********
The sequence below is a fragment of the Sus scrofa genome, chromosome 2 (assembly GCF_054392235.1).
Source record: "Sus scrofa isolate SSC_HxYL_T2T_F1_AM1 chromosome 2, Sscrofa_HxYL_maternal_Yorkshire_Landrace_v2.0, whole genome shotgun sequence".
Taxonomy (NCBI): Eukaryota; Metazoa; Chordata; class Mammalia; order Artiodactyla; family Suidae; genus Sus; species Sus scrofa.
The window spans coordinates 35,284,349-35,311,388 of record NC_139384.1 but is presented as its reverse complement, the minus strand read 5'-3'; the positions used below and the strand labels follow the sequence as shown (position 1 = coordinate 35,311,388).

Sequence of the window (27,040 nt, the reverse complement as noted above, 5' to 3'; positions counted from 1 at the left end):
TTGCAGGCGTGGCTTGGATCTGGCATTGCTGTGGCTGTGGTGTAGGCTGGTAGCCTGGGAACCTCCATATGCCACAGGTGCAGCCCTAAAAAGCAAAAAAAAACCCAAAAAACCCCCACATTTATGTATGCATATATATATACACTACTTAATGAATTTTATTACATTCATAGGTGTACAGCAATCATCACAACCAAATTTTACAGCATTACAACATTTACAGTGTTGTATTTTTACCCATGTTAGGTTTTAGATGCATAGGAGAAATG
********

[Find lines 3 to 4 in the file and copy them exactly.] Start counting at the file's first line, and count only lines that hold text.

Taxonomy (NCBI): Eukaryota; Metazoa; Chordata; class Mammalia; order Artiodactyla; family Suidae; genus Sus; species Sus scrofa.
The window spans coordinates 35,284,349-35,311,388 of record NC_139384.1 but is presented as its reverse complement, the minus strand read 5'-3'; the positions used below and the strand labels follow the sequence as shown (position 1 = coordinate 35,311,388).